Mathematicians have developed a powerful tool to quantify the spread and infectiousness of viruses like the pandemic H1N1 flu strain, which can be used together with modern laboratory techniques to help the healthcare system plan its response to disease outbreaks.
By putting statistical data under the microscope, University of Warwick researchers have created a model to predict the impact of future pandemics in real-time as they strike.
During the 2009 outbreak, the true extent of H1N1 was difficult to detect as in some people it caused severe symptoms, even death, whereas in others it was so mild that they did not realise they had the virus.
During an outbreak like this, it is vital that public health authorities have a clear picture of the disease among the population so they can take precautionary measures such as distributing antibiotics or closing schools if necessary.
When H1N1 struck three years ago, the main source of information in the UK was laboratory testing of nose and throat swabs taken from people who went to the doctor with symptoms of the virus.
But tracking the virus through this method alone has been shown to underestimate the true number of cases as those who had mild symptoms would not have gone to their doctors and would have been missed in the data.
This underestimate has been confirmed by subsequent studies of blood samples from the wider population taken at the time of the outbreak, which showed that around 90 per cent of cases were missed.
Large-scale blood testing is an extremely useful tool to give a true picture of infection at the level of the wider population - but it is slow and costly to put in place.
Now University of Warwick mathematicians have developed a complementary, maths-based tool that can give a real-time snapshot of the virus's spread at any stage of the outbreak simply by running a model on a computer.
Looking specifically at households where one member had been identified as having the H1N1 virus, the model analysed data on how many people were living in the household, the number of symptomatic individuals, the number of individuals who were swabbed and the number of lab-confirmed cases within that household.
By using this stratified data, the team were able to estimate within-house infection rates directly, finding that infection rates were higher than previously thought from models relying solely on laboratory confirmed cases.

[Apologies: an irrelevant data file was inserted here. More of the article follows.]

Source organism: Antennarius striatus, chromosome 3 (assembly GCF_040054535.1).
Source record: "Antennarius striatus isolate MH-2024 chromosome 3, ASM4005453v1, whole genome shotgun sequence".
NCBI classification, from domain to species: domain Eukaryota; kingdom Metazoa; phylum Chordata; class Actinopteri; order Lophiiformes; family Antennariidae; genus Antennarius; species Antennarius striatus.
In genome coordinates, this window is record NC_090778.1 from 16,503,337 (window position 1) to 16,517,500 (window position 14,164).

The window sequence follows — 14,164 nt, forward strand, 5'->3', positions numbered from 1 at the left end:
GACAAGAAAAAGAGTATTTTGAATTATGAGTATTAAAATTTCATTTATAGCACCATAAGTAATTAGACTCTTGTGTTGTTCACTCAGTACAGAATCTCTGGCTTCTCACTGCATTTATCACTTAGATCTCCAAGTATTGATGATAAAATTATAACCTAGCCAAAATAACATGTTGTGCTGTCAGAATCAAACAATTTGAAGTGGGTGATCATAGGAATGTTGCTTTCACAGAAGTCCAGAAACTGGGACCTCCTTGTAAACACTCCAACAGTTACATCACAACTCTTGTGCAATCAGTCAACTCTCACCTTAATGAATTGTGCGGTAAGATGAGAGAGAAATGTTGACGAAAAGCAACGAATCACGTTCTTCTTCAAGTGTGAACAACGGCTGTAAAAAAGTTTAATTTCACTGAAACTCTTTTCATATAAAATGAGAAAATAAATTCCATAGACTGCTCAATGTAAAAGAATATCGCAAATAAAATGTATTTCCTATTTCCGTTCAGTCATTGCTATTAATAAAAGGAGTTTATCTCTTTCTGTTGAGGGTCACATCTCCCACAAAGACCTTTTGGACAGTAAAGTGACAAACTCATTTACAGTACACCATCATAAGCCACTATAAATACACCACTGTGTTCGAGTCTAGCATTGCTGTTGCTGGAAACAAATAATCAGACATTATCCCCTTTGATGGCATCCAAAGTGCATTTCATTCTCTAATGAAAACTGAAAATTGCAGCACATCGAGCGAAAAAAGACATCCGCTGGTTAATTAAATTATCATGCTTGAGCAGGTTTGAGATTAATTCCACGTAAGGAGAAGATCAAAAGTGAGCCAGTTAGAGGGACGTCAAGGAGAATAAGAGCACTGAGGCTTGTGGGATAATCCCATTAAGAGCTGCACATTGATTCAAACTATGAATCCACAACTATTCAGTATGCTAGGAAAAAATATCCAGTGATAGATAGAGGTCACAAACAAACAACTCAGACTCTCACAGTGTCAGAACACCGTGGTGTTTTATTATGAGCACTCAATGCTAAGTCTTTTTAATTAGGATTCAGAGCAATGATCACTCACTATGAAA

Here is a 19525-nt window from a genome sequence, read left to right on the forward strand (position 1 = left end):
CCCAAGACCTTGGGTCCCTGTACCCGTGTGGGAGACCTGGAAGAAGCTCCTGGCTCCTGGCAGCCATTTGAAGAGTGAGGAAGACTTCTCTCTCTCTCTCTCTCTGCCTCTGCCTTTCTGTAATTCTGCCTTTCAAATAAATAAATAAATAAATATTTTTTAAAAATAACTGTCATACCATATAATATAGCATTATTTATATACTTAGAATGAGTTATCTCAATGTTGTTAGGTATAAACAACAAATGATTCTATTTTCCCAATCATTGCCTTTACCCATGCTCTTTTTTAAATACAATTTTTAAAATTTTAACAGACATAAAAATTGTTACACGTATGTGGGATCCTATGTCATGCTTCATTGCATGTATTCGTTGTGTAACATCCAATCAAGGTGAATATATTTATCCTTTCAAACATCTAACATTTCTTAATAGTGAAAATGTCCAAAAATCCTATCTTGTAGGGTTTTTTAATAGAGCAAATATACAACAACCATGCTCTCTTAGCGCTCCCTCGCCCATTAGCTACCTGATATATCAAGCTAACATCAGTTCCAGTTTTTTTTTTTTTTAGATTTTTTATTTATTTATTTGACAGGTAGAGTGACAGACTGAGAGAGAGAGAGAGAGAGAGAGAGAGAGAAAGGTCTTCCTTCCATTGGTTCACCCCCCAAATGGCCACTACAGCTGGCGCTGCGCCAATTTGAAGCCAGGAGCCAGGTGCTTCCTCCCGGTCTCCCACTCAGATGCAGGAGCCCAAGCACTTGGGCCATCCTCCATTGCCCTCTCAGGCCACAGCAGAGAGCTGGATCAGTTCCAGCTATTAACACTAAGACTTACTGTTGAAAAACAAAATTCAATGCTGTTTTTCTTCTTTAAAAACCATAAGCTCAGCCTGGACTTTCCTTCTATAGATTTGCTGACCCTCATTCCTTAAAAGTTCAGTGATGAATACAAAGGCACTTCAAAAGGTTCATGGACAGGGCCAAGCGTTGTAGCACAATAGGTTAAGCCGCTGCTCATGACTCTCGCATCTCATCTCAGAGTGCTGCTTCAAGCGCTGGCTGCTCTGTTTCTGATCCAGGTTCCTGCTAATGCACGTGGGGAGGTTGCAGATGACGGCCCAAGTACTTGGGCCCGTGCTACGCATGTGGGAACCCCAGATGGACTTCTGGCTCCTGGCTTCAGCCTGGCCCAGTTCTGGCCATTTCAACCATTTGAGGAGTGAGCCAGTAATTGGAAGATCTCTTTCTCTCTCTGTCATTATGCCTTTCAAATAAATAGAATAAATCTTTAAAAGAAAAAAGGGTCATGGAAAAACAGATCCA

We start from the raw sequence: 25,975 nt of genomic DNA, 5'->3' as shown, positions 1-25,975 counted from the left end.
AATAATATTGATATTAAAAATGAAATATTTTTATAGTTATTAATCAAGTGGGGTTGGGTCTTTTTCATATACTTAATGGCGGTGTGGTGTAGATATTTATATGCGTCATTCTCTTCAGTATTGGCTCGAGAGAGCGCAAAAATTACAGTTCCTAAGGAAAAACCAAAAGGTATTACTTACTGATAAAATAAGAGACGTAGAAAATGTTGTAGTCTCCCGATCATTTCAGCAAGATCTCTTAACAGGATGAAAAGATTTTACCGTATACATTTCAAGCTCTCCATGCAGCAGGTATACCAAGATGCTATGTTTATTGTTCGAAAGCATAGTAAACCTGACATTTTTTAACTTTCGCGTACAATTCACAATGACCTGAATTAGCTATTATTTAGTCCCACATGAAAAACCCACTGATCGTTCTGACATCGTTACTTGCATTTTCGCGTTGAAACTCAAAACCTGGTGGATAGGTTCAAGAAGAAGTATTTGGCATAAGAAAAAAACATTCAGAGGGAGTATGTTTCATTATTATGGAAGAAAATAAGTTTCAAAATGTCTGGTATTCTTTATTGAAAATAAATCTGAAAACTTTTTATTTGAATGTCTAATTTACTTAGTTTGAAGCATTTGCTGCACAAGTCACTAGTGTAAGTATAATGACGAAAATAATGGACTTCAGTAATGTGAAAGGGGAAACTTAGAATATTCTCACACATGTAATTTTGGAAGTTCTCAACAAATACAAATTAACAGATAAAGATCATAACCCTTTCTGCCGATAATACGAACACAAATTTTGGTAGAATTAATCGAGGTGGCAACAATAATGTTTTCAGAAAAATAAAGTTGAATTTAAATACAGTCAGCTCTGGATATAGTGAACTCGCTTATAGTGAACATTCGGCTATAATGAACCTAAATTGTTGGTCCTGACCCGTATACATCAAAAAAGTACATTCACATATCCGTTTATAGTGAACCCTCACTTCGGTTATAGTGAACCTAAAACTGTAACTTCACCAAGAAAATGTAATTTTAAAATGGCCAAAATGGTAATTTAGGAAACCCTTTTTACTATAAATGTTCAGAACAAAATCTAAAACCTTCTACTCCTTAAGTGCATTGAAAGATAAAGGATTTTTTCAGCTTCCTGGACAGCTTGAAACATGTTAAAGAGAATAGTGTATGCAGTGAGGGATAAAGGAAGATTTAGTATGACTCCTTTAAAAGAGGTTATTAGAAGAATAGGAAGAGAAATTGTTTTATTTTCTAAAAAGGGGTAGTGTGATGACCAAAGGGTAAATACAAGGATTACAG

The researchers also found that a large number of people were likely to have been real cases even if they did not have a positive swab, for example if they had recovered before the swab was taken.
They also found that transmission probabilities between two people decrease with increasing household size.
Although these findings specifically relate to the H1N1 outbreak, the model behind them could equally be applied in any future pandemic situation.
It can also be used with any directly transmitted disease, such as flu-like illnesses, gastrointestinal diseases and childhood diseases like chicken pox.
Dr Thomas House of the Mathematics Institute at the University of Warwick said:
"In situations like the one we faced in 2009, it's very important to assess early on in the outbreak exactly how the virus is being transmitted so public health authorities can take the appropriate action.
"Clearly large-scale blood sampling has an important role to play when faced with an outbreak of a new virus.
"But our method provides another extremely fast and cheap-to-deploy weapon in the armoury - and the more tools we have for combatting the spread of pandemic flu the better.
"We are confident that we can now use this model to keep tabs on future pandemics as they are unfolding."
The study is based on data gathered during the summer of 2009 from a virus hotspot - inner-city Birmingham.
This involved initial cases in 424 separate households and their 1612 household contacts.
Dr House said there was an unusual 'signature' of virus spread apparent within the data, which served as a starting point to develop the model.
He said: "The fact that there was a u-shaped curve to attack rates within households gave us a clue that there was a mathematical pattern that we could tap into.
"Many households had a pattern where either just one individual became ill, or most of the individuals became ill, but less had a pattern where few of those people became ill.
"It was this distinctive signature in the data was the key to developing the model."